Seven years of war have had a devastating impact on children and youth in Liberia. Fifty-five percent of Liberia's estimated population of 2.9 million are children under the age of 17. These children's lives have been dominated by violence, hunger, and homelessness. As a result of the war, children have been displaced, separated from their families, or orphaned. Many have become subject to forced recruitment, child labor, and child prostitution. Others have moved onto the streets. Without any educational opportunities, many have turned to drugs and crime.
A significant number of children actively participated in the war. An estimated 5,000 - 15 percent - of the approximately 33,000 combatants were child soldiers. During the disarmament and demobilization exercise in 1996-97, a total of 4,306 child combatants were demobilized. Although the majority of these children went back to their communities, about 20 percent had to be temporarily in transit homes while family tracing and alternative placements were pursued. It has since surfaced that an even larger number of children who participated in the war were never formally demobilized.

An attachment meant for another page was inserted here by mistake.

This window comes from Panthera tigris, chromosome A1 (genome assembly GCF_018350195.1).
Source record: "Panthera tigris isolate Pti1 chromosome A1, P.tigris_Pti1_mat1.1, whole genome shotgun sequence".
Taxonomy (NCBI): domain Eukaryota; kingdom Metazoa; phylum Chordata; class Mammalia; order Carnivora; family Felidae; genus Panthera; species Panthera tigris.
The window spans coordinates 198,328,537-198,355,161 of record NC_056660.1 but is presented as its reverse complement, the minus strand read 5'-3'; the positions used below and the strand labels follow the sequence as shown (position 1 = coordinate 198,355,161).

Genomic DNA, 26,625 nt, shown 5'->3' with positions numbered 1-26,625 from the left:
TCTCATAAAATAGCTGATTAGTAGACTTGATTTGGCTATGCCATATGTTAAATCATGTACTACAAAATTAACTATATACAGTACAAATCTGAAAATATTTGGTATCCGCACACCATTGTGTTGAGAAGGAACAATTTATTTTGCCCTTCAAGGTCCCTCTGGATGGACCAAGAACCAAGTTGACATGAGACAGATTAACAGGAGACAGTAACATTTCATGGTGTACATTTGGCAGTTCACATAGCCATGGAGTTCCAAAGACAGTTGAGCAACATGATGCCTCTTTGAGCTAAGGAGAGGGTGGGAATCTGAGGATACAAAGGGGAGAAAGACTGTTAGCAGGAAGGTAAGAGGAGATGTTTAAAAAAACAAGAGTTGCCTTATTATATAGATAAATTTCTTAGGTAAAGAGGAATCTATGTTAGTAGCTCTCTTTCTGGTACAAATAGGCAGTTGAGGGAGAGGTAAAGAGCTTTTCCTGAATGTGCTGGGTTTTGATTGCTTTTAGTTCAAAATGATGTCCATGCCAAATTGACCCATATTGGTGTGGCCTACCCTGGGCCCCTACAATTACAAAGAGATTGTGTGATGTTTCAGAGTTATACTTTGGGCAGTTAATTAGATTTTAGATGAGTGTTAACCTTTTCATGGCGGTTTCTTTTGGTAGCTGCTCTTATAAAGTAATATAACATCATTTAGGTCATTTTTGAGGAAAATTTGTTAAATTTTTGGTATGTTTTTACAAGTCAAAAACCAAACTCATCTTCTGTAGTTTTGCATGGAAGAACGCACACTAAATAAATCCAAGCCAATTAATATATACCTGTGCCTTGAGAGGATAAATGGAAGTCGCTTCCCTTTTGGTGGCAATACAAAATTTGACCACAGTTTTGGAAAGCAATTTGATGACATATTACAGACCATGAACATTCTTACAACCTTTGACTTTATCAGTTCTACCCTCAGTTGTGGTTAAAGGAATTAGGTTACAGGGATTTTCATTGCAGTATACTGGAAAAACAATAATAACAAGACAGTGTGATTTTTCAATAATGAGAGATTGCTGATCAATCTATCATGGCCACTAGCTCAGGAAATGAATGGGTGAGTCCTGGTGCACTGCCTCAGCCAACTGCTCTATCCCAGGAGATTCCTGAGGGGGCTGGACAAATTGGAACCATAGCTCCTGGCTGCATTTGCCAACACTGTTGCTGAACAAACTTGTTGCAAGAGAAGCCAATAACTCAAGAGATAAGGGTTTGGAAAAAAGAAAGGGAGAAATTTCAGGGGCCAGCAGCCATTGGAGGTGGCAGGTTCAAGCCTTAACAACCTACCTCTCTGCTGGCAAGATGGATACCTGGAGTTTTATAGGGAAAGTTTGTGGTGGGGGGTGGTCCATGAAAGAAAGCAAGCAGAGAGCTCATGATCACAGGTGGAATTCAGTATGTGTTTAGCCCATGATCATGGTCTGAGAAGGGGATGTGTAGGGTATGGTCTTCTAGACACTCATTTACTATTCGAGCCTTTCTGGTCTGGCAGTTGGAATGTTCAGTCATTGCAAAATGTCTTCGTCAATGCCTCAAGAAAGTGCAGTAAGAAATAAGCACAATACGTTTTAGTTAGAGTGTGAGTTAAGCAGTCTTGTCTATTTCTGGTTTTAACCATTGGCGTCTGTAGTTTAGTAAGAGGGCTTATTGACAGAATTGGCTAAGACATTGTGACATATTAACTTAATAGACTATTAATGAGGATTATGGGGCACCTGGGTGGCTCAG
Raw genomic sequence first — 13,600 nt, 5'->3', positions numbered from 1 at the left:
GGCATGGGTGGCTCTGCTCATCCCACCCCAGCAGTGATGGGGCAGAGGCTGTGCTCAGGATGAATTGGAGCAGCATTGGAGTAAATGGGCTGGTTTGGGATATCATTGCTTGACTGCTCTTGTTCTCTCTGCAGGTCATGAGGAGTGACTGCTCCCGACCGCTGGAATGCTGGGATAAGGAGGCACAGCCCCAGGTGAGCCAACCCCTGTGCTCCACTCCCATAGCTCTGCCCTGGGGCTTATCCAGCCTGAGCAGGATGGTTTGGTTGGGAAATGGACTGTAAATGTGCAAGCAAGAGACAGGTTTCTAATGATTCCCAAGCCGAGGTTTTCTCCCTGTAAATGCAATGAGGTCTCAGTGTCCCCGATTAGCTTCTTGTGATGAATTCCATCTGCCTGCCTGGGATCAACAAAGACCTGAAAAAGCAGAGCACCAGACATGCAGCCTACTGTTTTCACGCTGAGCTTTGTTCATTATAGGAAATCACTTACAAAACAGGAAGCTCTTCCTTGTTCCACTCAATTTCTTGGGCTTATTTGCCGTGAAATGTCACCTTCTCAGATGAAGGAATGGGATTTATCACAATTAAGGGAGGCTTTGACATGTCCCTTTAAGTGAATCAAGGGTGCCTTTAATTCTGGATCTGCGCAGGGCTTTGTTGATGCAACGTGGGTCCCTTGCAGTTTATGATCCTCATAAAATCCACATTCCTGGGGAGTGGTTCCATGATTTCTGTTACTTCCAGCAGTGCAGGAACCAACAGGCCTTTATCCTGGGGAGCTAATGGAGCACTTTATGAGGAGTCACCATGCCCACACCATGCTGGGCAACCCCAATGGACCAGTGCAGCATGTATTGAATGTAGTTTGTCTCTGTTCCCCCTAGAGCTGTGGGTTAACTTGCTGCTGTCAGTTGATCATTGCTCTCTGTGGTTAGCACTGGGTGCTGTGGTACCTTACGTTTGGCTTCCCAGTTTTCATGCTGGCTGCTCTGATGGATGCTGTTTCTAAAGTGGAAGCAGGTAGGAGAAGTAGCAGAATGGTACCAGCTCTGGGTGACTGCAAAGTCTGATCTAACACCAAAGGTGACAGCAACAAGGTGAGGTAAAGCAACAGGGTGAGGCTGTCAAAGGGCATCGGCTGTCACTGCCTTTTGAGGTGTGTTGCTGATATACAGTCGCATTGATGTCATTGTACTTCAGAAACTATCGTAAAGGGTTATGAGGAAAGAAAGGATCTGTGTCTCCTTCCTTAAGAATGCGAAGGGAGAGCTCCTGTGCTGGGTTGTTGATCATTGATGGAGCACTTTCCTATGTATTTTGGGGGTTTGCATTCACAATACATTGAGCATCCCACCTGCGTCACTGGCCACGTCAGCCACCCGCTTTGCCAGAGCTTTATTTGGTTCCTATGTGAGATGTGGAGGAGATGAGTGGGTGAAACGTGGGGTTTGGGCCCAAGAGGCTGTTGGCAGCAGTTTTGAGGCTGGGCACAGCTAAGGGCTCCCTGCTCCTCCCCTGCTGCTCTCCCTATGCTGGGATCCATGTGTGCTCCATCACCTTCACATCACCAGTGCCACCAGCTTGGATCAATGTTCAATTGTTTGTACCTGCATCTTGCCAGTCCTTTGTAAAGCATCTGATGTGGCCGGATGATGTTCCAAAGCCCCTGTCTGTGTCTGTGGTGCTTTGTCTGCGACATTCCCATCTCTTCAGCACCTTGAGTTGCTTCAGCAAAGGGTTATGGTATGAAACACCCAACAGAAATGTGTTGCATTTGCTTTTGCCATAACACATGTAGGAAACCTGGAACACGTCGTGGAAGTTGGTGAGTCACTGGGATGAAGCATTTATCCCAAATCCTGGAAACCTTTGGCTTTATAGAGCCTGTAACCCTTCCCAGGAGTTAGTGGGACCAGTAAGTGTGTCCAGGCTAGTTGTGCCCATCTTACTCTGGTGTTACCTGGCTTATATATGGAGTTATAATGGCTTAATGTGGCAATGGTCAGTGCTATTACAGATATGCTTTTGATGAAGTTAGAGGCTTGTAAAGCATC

USAID's War Affected Youth Support (WAYS), implemented by UNICEF, strives to provide for the reintegration into civil society of Liberian children, including demobilized child soldiers and displaced youths. Such reintegration is a long-term process requiring programs for the psychosocial and physical rehabilitation of the children and the provision of educational and training opportunities. The program also involves a training component to assist reuniting targeted children with their families. Through USAID funding, 22 centers in Liberia have been established to facilitate the delivery of vocational and literacy training, counseling, and tracing services. To date, a total of 2,700 war-affected youths have completed the program, and 3,620 are enrolled in the program.
1 | 2
| 3 | 4
| 5 | 6
| 7 | 8
12 | 13 | 14 | 15 | 16 | 17 | 18 | 19 | 20 | 21
VIEW THE INDEX PAGE
View our feature on the Hope and Horror in Sierra Leone
|Contents Page||Editorials||The Platypus||Links||Copyright|
|Portfolios||Camera Corner||War Stories||Dirck's Gallery||Comments|
|Issue Archives||Columns||Forums||Mailing List||E-mail The DJ|